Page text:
McCain's Debate Bailout

 

By Eric Mader

 

So John McCain isn't confident about the debate.  He insists he has no time for it because his presence is needed in the Senate while the bailout is being negotiated.  Is McCain's participation really that important to the negotiations?  It is hard to believe so.

 

The senator's ploy is transparent--a bit too transparent.  And so I predict that this time the trick will backfire.  Because people aren't that stupid.  Americans know that public debate is one of the fundamental bases of democracy.  You don't simply cancel something so important to our political process.

 

The logic of McCain's move doesn't hold up in the least.  At present McCain's most important function in the Republican Party, by far, is as nominee in the coming presidential election.  If he really cared about the economy, he would definitely not be heading back to Washington just now.  Rather, as a committed Republican, he'd be insuring the legacy of his party's policies by showing up for the debate with Barack Obama.  Obama, after all, will be in the White House for four years if he wins.  That's four years following what by any measure is a very serious financial crisis.  Certainly McCain would agree, given his economic thinking, that a win by his oppenent would be a disaster for the country: it would set back the clock on so much the Republicans had "accomplished"--so much that makes America strong both politically and economically.  Doesn't he see the need to show voters how and why this is so?

 

Perhaps McCain doesn't really believe in the soundness of his own policies.  After all, if he believed in the logic of his own positions, he'd be there debating Obama in order to convince the voters of this logic.  Because if there is any logic at all, it is one that can be impressed on those who hear the debates.  It is the voters who will make the choice in November.  Instead he comes up with this lame excuse about how he's needed in Washington.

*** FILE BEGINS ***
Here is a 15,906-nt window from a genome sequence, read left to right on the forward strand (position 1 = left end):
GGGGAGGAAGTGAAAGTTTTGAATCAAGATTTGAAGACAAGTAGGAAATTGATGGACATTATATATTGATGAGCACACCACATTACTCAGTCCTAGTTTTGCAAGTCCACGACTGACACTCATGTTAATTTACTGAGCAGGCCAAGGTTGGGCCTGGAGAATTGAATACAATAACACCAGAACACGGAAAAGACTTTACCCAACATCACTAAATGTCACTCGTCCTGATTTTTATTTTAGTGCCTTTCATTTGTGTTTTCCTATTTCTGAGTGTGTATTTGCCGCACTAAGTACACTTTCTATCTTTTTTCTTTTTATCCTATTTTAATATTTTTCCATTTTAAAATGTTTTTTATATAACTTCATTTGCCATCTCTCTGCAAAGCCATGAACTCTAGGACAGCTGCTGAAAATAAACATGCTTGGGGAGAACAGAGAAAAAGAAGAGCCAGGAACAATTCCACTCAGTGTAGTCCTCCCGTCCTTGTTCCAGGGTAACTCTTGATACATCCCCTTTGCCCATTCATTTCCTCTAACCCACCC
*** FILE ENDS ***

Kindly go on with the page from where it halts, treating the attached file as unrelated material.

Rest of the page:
One senses that the candidate knows his arguments won't hold up well if the American people hear them in debate format.  He backs away from the fight for fear that, under scrutiny, his party's position will be seen for what it is.

 

McCain's move is not democratic by any measure.  It shows a fear that a few more percentage points of the public, if they were to see him more clearly, would turn against him.  The senator, in short, is afraid to face the music.  He's calculating that if he keeps from answering the tough questions the bankruptcy of his policy positions won't be known.

 

It is a shabby and irresponsible trick.  Just as his choice of Sarah Palin is a shabby and irresponsible ploy for getting out the evangelical vote.  In all of this John McCain is showing that he favors reckless gambles when faced with a challenge.  This is not what we need in a leader. 

 

[As I post this the news is coming through that the debate is still on.  It doesn't change the facts: McCain had tried to cancel it for reasons that are pretty transparent.]

 

--.

 

The best analysis I've read of all this is here:

 

http://www.washingtonpost.com/wp-dyn/content/article/2008/09/24/AR2008092403918.html

 

 

 

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